The Cybersecurity and Infrastructure Security Agency (CISA) and the Federal Bureau of Investigation (FBI) updated their advice on the WhisperGate and HermeticWiper malware variants in a joint alert released this weekend.
The federal authorities issued a warning to US organizations and corporations after WhisperGate and HermeticWiper were identified being used against Ukrainian groups in the run-up to Russia's invasion of the country.
There is no specific threat targeting companies in the United States of America, according to CISA and the FBI.
"In the wake of ongoing denial of service (DoS) and destructive malware attacks targeting Ukraine and other countries in the region, CISA has been working hand-in-hand with our partners to identify and quickly share information about malware that could threaten the operations of critical infrastructure here at home," says CISA Director Jen Easterly.
Our public and private sector partners, as well as international computer emergency readiness team (CERT) partners and our long-time friends at the FBI, are all working together as part of the Joint Cyber Defense Collaborative (JCDC) to help businesses reduce their cyber risk.
According to the Center for Internet Security, US businesses should take preventive measures such as enabling multifactor authentication and antimalware software deployment, as well as spam filtering, software upgrades, and network traffic filtering (CISA).
A joint advice from CISA and the National Institute of Standards and Technology addresses destructive malware targeting Ukrainian enterprises. CISA's Shields Up webpage has been updated to incorporate additional services and information, as well as recommendations for corporate leaders and measures to protect vital assets.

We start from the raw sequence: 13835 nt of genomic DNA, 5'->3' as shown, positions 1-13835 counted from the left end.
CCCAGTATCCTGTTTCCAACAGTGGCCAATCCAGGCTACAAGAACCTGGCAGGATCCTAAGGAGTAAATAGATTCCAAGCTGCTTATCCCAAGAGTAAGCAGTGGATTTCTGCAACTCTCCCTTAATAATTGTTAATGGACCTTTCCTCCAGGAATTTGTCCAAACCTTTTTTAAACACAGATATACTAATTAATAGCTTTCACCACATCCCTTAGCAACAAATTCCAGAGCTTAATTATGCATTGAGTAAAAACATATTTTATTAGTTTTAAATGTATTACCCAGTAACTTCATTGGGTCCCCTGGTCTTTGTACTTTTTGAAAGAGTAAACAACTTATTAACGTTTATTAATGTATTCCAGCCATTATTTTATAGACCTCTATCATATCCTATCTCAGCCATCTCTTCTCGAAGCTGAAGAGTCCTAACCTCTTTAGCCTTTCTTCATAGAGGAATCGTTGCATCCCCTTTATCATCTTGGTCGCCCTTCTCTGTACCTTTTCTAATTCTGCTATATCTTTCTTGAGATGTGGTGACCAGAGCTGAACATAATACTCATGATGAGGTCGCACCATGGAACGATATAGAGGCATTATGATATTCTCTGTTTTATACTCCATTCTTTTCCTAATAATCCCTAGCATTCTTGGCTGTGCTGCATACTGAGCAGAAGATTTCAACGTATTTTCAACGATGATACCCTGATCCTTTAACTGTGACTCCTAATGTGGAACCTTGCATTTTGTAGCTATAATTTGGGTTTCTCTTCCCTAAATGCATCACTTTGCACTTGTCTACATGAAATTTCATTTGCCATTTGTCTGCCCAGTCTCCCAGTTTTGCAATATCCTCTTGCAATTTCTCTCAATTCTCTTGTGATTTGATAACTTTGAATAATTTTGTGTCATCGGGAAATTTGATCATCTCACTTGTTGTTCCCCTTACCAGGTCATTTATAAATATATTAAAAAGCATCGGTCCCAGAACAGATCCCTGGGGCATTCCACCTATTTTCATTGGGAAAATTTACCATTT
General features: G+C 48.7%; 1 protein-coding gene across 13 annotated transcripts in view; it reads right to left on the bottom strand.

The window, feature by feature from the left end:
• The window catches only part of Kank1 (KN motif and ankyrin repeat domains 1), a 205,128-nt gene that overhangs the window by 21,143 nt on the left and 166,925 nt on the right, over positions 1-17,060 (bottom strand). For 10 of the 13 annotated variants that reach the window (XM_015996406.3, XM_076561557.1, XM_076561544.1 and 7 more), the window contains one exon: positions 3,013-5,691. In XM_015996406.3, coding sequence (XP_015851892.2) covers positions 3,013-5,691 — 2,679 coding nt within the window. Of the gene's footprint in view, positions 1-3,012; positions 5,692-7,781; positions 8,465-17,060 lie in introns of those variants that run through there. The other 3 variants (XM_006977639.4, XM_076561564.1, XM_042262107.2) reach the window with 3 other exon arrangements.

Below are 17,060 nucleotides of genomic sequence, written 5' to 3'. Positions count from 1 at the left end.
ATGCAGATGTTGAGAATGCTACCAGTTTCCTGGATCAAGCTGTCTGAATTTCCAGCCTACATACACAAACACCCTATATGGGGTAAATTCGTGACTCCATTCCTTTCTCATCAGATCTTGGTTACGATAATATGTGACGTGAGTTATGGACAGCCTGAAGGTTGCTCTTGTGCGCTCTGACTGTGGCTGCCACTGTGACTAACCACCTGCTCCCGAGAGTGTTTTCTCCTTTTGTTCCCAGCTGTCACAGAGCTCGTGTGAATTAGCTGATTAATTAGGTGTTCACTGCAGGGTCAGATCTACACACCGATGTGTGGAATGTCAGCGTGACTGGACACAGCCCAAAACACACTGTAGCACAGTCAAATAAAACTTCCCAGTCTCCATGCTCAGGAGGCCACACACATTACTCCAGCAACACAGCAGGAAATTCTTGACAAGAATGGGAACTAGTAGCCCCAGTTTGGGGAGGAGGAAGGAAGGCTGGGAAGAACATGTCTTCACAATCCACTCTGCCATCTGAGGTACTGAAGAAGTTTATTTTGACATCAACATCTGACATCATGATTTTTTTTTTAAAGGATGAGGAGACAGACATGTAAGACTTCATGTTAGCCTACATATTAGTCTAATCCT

CISA has also developed a new Shields Up Technological Guidance webpage, which offers more information on the different cyberattacks that Ukraine is now facing, as well as technical solutions to combat the threats.
"The FBI, in concert with our federal partners, continues to discover hostile cyber activity that targets our critical infrastructure sector," Assistant Director Bryan Vorndran, a spokeswoman for the FBI Cyber Division, stated.
"We continue to exchange information with our public and private sector partners and encourage them to report any suspicious activity as part of our ongoing efforts to disrupt and mitigate these risks (which we cannot do on our own). Organizations are encouraged to continue to improve their systems in order to avoid any major setbacks in the case of an incident."
Hundreds of systems at at least two Ukrainian government agencies were entirely destroyed after a cyberattack in January that employed the WhisperGate malware. According to a comprehensive blog post written by Microsoft on the matter, WhisperGate was first discovered on January 13th. A number of security firms have issued warnings and undertaken investigations into the virus since its discovery.
The malware's purpose, according to CrowdStrike, is to "irreversibly destroy the data of the infected hosts while attempting to masquerade as actual ongoing ransomware operations," according to a follow-up analysis on WhisperGate.
According to CrowdStrike, "the WhisperGate bootloader does not include a decryption or data recovery mechanism, and therefore is incompatible with malware that is commonly employed in ransomware operations."
"Similar activities were observed in VOODOO BEAR's destructive NotPetya malware, which included a component that pretended to be a genuine version of Microsoft's chkdsk utility and corrupted the infected host's Master File Table (MFT), which is an essential component of Microsoft's NTFS file system, after the host was rebooted. The WhisperGate bootloader, on the other hand, is less advanced, and at present point there is no technological overlap between it and the VOODOO BEAR activities."
The WhisperGate infection was discovered in Kitsoft's own systems, according to the company that produced around 50 of Ukraine's government websites.